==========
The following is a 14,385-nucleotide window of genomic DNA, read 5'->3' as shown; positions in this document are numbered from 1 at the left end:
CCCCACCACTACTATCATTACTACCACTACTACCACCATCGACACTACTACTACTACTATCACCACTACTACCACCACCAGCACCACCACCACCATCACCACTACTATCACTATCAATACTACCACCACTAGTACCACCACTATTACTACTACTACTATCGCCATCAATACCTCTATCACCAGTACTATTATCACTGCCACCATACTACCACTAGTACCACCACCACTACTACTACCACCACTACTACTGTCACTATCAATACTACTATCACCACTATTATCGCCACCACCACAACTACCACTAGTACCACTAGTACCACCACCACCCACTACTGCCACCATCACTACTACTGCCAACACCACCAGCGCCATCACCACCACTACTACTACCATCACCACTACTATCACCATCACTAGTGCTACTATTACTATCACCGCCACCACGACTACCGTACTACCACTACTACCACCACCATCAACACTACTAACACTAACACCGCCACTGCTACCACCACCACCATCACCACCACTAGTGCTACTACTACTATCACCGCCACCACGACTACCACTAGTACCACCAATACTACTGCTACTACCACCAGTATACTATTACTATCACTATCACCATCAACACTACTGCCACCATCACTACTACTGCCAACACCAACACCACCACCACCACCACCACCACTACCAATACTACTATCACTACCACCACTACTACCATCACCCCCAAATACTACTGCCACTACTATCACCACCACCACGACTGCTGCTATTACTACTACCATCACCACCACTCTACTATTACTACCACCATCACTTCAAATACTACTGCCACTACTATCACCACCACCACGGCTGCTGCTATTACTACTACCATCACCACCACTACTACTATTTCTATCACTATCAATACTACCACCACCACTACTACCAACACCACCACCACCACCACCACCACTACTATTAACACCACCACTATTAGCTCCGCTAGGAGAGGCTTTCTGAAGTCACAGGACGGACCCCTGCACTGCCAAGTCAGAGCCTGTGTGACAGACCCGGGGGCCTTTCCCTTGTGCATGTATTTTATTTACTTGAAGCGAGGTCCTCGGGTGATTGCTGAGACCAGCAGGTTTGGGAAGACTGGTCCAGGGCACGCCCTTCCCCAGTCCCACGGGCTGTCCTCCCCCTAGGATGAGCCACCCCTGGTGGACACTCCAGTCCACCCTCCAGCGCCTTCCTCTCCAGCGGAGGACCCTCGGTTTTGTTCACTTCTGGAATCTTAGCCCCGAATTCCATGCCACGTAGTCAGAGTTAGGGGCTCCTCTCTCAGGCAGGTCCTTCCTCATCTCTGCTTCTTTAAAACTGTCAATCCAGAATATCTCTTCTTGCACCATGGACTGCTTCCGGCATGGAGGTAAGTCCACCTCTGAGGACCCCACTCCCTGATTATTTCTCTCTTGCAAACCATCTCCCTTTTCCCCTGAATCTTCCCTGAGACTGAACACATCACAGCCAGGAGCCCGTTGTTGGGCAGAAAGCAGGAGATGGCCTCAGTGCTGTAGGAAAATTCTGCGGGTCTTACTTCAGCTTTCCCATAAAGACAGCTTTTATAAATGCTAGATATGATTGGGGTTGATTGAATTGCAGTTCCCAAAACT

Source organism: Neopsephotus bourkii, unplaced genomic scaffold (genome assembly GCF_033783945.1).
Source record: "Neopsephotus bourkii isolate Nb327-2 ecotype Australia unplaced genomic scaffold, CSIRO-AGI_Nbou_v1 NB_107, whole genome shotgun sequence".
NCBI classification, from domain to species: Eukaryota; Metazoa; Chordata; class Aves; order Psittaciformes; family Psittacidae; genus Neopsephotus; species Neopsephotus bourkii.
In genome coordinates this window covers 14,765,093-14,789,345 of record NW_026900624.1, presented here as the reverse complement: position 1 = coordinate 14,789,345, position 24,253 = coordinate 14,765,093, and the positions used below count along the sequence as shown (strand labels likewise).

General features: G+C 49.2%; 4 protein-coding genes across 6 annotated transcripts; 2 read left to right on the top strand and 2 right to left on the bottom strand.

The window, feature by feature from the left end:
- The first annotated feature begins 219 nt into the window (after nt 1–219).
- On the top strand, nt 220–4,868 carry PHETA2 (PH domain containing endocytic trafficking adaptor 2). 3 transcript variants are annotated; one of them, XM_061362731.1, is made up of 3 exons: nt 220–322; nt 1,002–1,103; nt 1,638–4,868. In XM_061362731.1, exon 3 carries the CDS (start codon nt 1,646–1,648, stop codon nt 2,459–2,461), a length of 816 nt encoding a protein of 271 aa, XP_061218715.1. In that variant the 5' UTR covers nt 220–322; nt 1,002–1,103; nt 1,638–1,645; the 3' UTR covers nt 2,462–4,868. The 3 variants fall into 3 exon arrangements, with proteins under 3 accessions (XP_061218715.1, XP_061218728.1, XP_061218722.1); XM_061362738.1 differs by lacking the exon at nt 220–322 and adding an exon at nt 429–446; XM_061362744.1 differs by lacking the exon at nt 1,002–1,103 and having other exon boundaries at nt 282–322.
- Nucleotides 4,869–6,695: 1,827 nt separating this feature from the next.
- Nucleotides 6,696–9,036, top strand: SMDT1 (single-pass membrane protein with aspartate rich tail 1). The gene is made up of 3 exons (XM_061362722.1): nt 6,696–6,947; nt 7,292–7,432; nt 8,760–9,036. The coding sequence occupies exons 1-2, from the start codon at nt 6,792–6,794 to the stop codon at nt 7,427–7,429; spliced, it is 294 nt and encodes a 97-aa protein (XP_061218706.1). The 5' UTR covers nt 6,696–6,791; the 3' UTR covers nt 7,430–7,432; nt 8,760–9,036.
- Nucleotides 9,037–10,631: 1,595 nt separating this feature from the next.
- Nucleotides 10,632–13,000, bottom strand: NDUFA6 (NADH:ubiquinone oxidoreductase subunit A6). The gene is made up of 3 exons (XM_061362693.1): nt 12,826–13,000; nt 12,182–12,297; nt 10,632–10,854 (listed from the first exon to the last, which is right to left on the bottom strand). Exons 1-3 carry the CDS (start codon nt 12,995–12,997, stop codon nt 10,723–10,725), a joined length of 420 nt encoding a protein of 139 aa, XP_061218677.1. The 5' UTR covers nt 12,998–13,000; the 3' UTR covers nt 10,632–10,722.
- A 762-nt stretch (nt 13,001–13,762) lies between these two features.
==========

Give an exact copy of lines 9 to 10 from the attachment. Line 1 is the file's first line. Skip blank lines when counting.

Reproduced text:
- The first annotated feature begins 219 nt into the window (after nt 1–219).
- On the top strand, nt 220–4,868 carry PHETA2 (PH domain containing endocytic trafficking adaptor 2). 3 transcript variants are annotated; one of them, XM_061362731.1, is made up of 3 exons: nt 220–322; nt 1,002–1,103; nt 1,638–4,868. In XM_061362731.1, exon 3 carries the CDS (start codon nt 1,646–1,648, stop codon nt 2,459–2,461), a length of 816 nt encoding a protein of 271 aa, XP_061218715.1. In that variant the 5' UTR covers nt 220–322; nt 1,002–1,103; nt 1,638–1,645; the 3' UTR covers nt 2,462–4,868. The 3 variants fall into 3 exon arrangements, with proteins under 3 accessions (XP_061218715.1, XP_061218728.1, XP_061218722.1); XM_061362738.1 differs by lacking the exon at nt 220–322 and adding an exon at nt 429–446; XM_061362744.1 differs by lacking the exon at nt 1,002–1,103 and having other exon boundaries at nt 282–322.